close up of watercolor splatters
The white and pink flower marks are really watercolor spots. To do this I painted my meadow and red poppies with pastels. I wanted to add a suggestion of smaller less distinct flowers. I loaded my paintbrush with watercolor and I tapped the brush over the lower meadow in my painting. (I covered the area that I didn't want to splatter with a piece of paper) I did use some white gouache to mix with my watercolor to make the colors more opaque.

It was a fun effect and I must try it again!! It is fun the things you discover when you play!

Today's painting was an older one and although I liked the flowers there was much that could have been better! I made some corrections and you can see them in the revised painting at the top of this post!

Before reworking the painting. See details of the changes on my Patreon page.

Monday, February 12, 2018

A Tip for Dealing with The Big Empty

'Beyond the Meadow'         9x12         pastel       ©Karen Margulis
available $155
It was a large expanse of mostly nothing. Sure there were flowers but they were so thick that they really weren't very interesting. It reminded me of a large meadow filled with both but grass. I call it THE BIG EMPTY.....that large expanse of nothing important that occurs often in a landscape foreground to mid ground. How we deal with The Big Empty can make or break the painting.

The question we must consider is how we will have the viewer move from the foreground into the painting and through the big empty? Our focus may be in the distance but we need to create a visual pathway to transport our viewers to this focus. Have a look at the reference photo for today's painting. (below)

my reference photo
The horizon was just about dividing the scene in half so I decided to raise the horizon to put more emphasis on the buildings and less on the sky. That left me with another problem.
The Big Empty!  I now had to deal with the large expanse of flowers that were not really very interesting in my photo. They were arranged in horizontal bands and if I painted them this way they would have created a barrier for entry into the painting. A fence of yellow flowers!

To deal with the Big Empty I created a SUGGESTED PATHWAY of dark that meandered under the flowers and grasses. This dark zig zag mass along with an arrangement of flowers to provide contrast would subtly lead the viewer through the meadow to the buildings in the distance.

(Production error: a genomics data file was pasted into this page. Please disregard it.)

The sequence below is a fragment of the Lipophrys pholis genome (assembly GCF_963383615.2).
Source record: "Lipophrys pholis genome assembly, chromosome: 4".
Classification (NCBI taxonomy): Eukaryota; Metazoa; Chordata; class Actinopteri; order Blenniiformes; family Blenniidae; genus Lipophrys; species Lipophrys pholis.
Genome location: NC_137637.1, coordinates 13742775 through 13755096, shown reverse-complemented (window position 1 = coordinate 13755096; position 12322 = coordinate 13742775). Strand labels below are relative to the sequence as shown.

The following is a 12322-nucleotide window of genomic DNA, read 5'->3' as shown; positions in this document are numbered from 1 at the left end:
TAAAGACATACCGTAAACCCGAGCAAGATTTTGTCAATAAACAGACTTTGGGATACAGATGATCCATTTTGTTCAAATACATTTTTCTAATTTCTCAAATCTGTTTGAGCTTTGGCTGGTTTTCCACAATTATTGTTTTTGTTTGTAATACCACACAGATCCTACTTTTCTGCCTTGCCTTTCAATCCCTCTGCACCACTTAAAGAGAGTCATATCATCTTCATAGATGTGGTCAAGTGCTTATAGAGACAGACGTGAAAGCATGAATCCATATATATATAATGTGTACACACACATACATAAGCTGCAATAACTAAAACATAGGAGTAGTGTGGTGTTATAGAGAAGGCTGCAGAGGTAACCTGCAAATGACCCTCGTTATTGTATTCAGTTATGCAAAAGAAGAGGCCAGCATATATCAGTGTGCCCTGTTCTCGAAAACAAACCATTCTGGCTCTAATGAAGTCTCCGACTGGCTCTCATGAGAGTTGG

TIP: Create visual pathways with areas of contrast to lead your viewer through the empty spaces.

My value thumbnail with the suggested pathway of dark
If you enjoyed this tip you will find an expanded exploration of composition and tips for leading the viewer through your paintings. This week there is a video demo of this painting as well as a new step by step photo demo and a bonus video on spices. I would love your support so I can continue to provide helpful content! www.patreon.com/karenmargulis

a quick color study 2.5 x 3.5 inches

Friday, February 09, 2018

Dealing with TMI in a Reference Photo

'Through the Bluebonnets'         9x12        pastel        ©Karen Margulis
available $155
If you work from photos you may have run into this problem.  TMI. Too Much Information. Extra trees, unnecessary fence posts, garbage cans...you know what I mean! Often we get caught up in copying the photo and get frustrated trying to fit it all in and make the painting work. We forget that we have a powerful tool. We have the artistic license to edit the clutter in a photo and make changes if it leads to a better painting.

Edgar Degas reminds us to edit and compose in his quote.

"Even in front of nature one must compose"

Have a look at my reference photo below. When I first looked at it as a possible reference I thought it would be perfect. But on closer inspection I realized that there was some unnecessary information TMI that didn't support my concept of walking down a path lined with bluebonnets. I needed to edit! What might you change in this photo?

In our weekly challenge on Patreon we used this photo to create new compositions. We had some very thoughtful results and it was clear that dealing with the clutter and giving ourselves permission to make changes opens up a whole new world! Here are some ideas for changing this photo:
  • Change the format from landscape to portrait or maybe even square or panoramic.
  • Zoom into one small section and make it the focus.
  • Lower the horizon and make the sky play a bigger role.
  • Change the time of day or conditions for a different mood.
  • Eliminate the road and make it a meadow filled with flowers.
  • Change the shapes and sizes of the trees. 
  • Choose a tree to be the focus and downplay or remove others.

The step by step demo of my interpretation is available on Patreon. www.patreon.com/karenmargulis

Wednesday, February 07, 2018

What Do You Do When Nothing Inspires?

'Shine Your Light'           9x12         pastel        ©Karen Margulis
I've been organizing my reference photos this week. I have over 50,000 photos on my computer. All from my travels. Occasionally I open a folder and print a few that speak to me at the moment.  So my collection of printed photos has slowly grown. I should have no problem at all finding inspiration!